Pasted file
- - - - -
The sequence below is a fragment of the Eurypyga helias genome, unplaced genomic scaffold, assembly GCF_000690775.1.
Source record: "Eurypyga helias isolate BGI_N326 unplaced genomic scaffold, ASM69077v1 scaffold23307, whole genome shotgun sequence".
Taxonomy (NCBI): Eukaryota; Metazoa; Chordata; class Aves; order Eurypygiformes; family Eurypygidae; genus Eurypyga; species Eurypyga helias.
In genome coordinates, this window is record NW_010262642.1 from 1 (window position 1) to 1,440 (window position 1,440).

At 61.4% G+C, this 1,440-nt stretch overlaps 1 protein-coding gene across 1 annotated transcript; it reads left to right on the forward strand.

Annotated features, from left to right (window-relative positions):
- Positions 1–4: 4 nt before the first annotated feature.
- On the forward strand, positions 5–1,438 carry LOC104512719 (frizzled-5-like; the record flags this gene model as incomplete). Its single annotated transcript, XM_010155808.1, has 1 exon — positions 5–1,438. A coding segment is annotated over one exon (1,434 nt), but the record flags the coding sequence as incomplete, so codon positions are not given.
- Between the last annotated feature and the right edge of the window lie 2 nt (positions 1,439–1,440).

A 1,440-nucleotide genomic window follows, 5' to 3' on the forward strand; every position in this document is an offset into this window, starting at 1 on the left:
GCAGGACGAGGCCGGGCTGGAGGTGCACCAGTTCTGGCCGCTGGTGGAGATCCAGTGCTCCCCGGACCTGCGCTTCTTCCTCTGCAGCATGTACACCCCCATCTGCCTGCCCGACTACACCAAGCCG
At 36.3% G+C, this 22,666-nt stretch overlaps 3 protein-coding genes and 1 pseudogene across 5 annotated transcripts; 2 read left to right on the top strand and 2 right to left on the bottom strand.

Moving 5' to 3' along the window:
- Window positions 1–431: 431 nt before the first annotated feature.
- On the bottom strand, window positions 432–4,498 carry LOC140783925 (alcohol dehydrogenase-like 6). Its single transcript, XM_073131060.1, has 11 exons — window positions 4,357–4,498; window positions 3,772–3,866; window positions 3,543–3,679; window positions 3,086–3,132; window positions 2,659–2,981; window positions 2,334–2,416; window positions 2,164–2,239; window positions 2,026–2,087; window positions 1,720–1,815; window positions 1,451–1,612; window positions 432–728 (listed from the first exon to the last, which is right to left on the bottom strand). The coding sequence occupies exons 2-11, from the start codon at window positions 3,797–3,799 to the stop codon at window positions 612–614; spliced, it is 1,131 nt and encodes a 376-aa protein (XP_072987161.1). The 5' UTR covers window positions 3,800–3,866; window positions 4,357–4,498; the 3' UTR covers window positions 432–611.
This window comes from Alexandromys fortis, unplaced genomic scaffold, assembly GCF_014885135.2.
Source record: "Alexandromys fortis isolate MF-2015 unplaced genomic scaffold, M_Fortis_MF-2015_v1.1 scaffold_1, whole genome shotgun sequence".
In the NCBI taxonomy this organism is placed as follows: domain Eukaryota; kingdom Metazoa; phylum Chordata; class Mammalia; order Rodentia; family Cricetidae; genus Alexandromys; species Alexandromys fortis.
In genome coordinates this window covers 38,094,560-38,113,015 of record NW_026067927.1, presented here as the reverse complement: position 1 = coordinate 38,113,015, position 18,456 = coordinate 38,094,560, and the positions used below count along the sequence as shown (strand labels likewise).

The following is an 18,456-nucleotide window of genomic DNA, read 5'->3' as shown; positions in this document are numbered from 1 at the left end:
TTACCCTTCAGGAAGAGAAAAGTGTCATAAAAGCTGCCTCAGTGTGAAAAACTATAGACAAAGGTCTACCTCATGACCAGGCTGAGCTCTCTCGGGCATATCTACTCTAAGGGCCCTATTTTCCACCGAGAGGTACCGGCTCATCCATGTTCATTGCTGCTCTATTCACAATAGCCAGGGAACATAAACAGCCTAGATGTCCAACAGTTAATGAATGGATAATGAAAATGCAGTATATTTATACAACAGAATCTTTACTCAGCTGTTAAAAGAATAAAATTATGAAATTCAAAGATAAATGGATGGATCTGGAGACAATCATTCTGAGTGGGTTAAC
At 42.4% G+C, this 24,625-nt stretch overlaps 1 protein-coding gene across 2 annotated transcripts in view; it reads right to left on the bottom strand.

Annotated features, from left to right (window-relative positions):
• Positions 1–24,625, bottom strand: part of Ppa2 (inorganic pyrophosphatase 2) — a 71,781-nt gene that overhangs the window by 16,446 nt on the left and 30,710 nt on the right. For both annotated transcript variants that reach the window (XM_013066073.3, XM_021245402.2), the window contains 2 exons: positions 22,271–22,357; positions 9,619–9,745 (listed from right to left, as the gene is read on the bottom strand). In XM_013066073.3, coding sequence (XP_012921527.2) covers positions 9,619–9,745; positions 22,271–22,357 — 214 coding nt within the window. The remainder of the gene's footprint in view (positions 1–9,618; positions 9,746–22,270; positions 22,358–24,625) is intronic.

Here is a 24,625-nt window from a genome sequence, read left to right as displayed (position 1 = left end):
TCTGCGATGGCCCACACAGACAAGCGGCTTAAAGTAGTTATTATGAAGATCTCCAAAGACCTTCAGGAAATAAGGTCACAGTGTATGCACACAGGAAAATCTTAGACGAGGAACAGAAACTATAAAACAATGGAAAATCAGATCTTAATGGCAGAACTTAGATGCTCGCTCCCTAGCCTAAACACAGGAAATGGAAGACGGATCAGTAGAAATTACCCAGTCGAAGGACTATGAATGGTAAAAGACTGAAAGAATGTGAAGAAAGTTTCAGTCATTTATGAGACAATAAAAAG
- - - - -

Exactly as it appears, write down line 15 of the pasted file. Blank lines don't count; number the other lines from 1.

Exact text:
- On the bottom strand, window positions 432–4,498 carry LOC140783925 (alcohol dehydrogenase-like 6). Its single transcript, XM_073131060.1, has 11 exons — window positions 4,357–4,498; window positions 3,772–3,866; window positions 3,543–3,679; window positions 3,086–3,132; window positions 2,659–2,981; window positions 2,334–2,416; window positions 2,164–2,239; window positions 2,026–2,087; window positions 1,720–1,815; window positions 1,451–1,612; window positions 432–728 (listed from the first exon to the last, which is right to left on the bottom strand). The coding sequence occupies exons 2-11, from the start codon at window positions 3,797–3,799 to the stop codon at window positions 612–614; spliced, it is 1,131 nt and encodes a 376-aa protein (XP_072987161.1). The 5' UTR covers window positions 3,800–3,866; window positions 4,357–4,498; the 3' UTR covers window positions 432–611.